With a new television show and a HTC recently published book, pastry chef Jacques Torres knows the taste of the good -- yet busy -- life.

SWEET SUCCESS

January 28, 1998|By Karol V. Menzie | Karol V. Menzie,SUN STAFF

NEW YORK -- It's 2 o'clock on a nippy winter afternoon, and lingering diners at New York's ultra-haute Le Cirque 2000 restaurant are all ordering dessert. In his pastry kitchen, behind the main kitchen, chef Jacques Torres is making sabayon, one of those classic, deceptively simple sauces that are liquid heaven on the palate. He's using a small blowtorch to heat the mixer bowl holding egg yolks and sugar.

While other pastry staffers chop butter, prepare creme brulee (a custard), assemble orders for the wait staff, sift flour and position petit fours on paper doilies, Torres watches the sabayon and explains the blowtorch: "A cold process would make it a little more liquid. With a little bit of heat, some of the liquid goes away."

He scrapes the finished sabayon into a battered but bright copper bowl and counts out ladyfingers while waiters collect the fanciful goblets in which the dish is served. A young woman assistant is summoned to help serve, and Torres leads a visitor to the front of the main kitchen, where the serving process is visible.

Waiters place the goblets before each guest, and position the ladyfingers in the goblets. The young woman, with a flourish, ladles out the sabayon. The diners beam.

"Customers love to see the chefs, no?" says Torres, heading back to his pastry domain.

Thanks to Maryland Public Television, Torres himself is being seen on 141 stations from New York to California with his new show, "Dessert Circus." (In Baltimore, it's on Channel 22 at 12:30 p.m. Saturday.) The show began airing Jan. 3 and will run for 26 weeks. The number of stations using the show is growing quickly, MPT says.

John Potthast, vice president of national production for Maryland Public Television, says the show was designed to be different. "For a while, I - and a lot of people involved in producing cooking shows ` have been looking for ways to shake up the format ` to make things a little bit different." The circus-themed set, designed by Adam Tihany, who also designed Le Cirque, is one difference, as is the live audience. "We're not the first to use a live audience, but it adds a certain freshness," Potthast says. "Jacques is not isolated in a studio. He has the benefit of audience feedback, and he responds to that, so his personality comes across well on screen."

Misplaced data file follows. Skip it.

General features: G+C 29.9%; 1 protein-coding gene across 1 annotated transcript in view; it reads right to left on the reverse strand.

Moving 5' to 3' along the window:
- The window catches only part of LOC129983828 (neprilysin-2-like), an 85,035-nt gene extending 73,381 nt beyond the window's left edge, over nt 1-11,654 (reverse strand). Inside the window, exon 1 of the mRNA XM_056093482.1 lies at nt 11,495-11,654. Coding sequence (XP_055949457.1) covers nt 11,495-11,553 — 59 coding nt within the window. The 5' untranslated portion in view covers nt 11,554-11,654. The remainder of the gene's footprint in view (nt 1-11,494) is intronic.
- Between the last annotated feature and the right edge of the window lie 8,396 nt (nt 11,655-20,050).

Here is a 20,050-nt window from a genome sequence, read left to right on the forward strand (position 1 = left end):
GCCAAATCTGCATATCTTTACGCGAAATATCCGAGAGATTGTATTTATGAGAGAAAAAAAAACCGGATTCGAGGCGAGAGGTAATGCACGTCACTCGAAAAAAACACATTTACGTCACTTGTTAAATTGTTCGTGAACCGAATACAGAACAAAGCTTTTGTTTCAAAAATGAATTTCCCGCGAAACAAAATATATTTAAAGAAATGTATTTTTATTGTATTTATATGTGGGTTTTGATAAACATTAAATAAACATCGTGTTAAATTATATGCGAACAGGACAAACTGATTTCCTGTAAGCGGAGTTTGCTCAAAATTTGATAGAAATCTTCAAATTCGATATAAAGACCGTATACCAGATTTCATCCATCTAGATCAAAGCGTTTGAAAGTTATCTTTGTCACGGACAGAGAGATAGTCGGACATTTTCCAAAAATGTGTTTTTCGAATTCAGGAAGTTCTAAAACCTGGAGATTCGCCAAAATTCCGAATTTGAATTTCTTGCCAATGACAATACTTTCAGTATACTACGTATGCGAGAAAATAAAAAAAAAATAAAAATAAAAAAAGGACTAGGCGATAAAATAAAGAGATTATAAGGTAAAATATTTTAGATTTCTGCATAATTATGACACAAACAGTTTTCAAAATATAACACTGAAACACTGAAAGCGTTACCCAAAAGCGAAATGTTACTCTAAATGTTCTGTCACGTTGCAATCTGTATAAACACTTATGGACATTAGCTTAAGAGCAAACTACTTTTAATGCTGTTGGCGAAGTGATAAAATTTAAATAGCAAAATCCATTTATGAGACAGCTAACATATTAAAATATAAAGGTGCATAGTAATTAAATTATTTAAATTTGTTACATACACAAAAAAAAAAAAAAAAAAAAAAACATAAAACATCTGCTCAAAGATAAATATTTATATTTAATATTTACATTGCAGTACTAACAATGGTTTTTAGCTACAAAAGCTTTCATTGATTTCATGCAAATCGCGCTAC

Torres, 38, might be just another busy, talented chef in a world of busy, talented chefs, but for a drive to teach and to make a name for himself in his adopted country.

Torres was born in Bandol, a small town in Southern France, and by the age of 13 had already become interested in cooking as a career. At 15, he took the advice of his brother and began working in a local pastry shop called La Frangipan. He cleaned and washed dishes.

"I liked it," he says, during a late-afternoon pause from kitchen duties. "I love to eat, I love to build" -- his father is a carpenter -- "and I like to work with people around me. That was the career for me."

He finished a "culinary training program" (graduating first in his class) and served the obligatory year in the military before landing in Nice in 1980. On a whim, he marched into the grand Hotel Negresco and asked noted chef Jacques Maximin (two Michelin stars) for a job.

It was an act of amazing innocence, or amazing arrogance, but it worked: Maximin told him to come back in an hour with a uniform, ready to work. And Maximin's bet paid off: At 26, Torres won the coveted Meilleur Ouvrir de France -- "best worker in France" -- award, in culinary competition.

Back at Le Cirque, Torres greets the crew returning from the dining room. "How was that?" To the young woman who ladled the sauce, "I didn't see you put anything on anyone's head, so that was OK."

But she has used all the sabayon, and more orders come in, so Torres begins to make another batch.

Torres didn't set out to become a TV star at once; he wanted to write a book and then do a show based on it. But he found publishers unwilling to listen to a book proposal unless it was supported by a TV series. Meantime, he met Charles Pinsky, an executive producer at MPT, who had been working with chef Pierre Franey on his television series.

Pinsky was interested, and he and Torres set out looking for sponsors. "It's a lot of money, and you have to tell people, 'Trust me,' " Torres says. The Grand Marnier Foundation, Callebaut Chocolate and King Arthur Flour did, and "Dessert Circus with Jacques Torres" was on its way.

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